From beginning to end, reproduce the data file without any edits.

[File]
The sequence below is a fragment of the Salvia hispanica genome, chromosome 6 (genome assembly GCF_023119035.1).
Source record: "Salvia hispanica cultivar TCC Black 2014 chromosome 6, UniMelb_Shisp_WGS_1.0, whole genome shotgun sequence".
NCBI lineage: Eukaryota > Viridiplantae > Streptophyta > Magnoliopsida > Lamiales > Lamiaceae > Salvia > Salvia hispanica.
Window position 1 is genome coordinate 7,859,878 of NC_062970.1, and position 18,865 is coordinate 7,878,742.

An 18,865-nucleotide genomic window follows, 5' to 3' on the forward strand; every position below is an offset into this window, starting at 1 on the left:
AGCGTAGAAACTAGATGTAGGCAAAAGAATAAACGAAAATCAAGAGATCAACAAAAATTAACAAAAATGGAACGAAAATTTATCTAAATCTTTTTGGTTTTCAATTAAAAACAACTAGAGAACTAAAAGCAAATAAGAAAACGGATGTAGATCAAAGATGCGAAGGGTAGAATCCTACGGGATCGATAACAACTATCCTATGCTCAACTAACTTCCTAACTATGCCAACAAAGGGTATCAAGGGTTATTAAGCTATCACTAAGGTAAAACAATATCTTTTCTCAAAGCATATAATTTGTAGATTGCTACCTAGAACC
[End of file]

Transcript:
The sequence below is a fragment of the Salvia hispanica genome, chromosome 6 (genome assembly GCF_023119035.1).
Source record: "Salvia hispanica cultivar TCC Black 2014 chromosome 6, UniMelb_Shisp_WGS_1.0, whole genome shotgun sequence".
NCBI lineage: Eukaryota > Viridiplantae > Streptophyta > Magnoliopsida > Lamiales > Lamiaceae > Salvia > Salvia hispanica.
Window position 1 is genome coordinate 7,859,878 of NC_062970.1, and position 18,865 is coordinate 7,878,742.

An 18,865-nucleotide genomic window follows, 5' to 3' on the forward strand; every position below is an offset into this window, starting at 1 on the left:
AGCGTAGAAACTAGATGTAGGCAAAAGAATAAACGAAAATCAAGAGATCAACAAAAATTAACAAAAATGGAACGAAAATTTATCTAAATCTTTTTGGTTTTCAATTAAAAACAACTAGAGAACTAAAAGCAAATAAGAAAACGGATGTAGATCAAAGATGCGAAGGGTAGAATCCTACGGGATCGATAACAACTATCCTATGCTCAACTAACTTCCTAACTATGCCAACAAAGGGTATCAAGGGTTATTAAGCTATCACTAAGGTAAAACAATATCTTTTCTCAAAGCATATAATTTGTAGATTGCTACCTAGAACC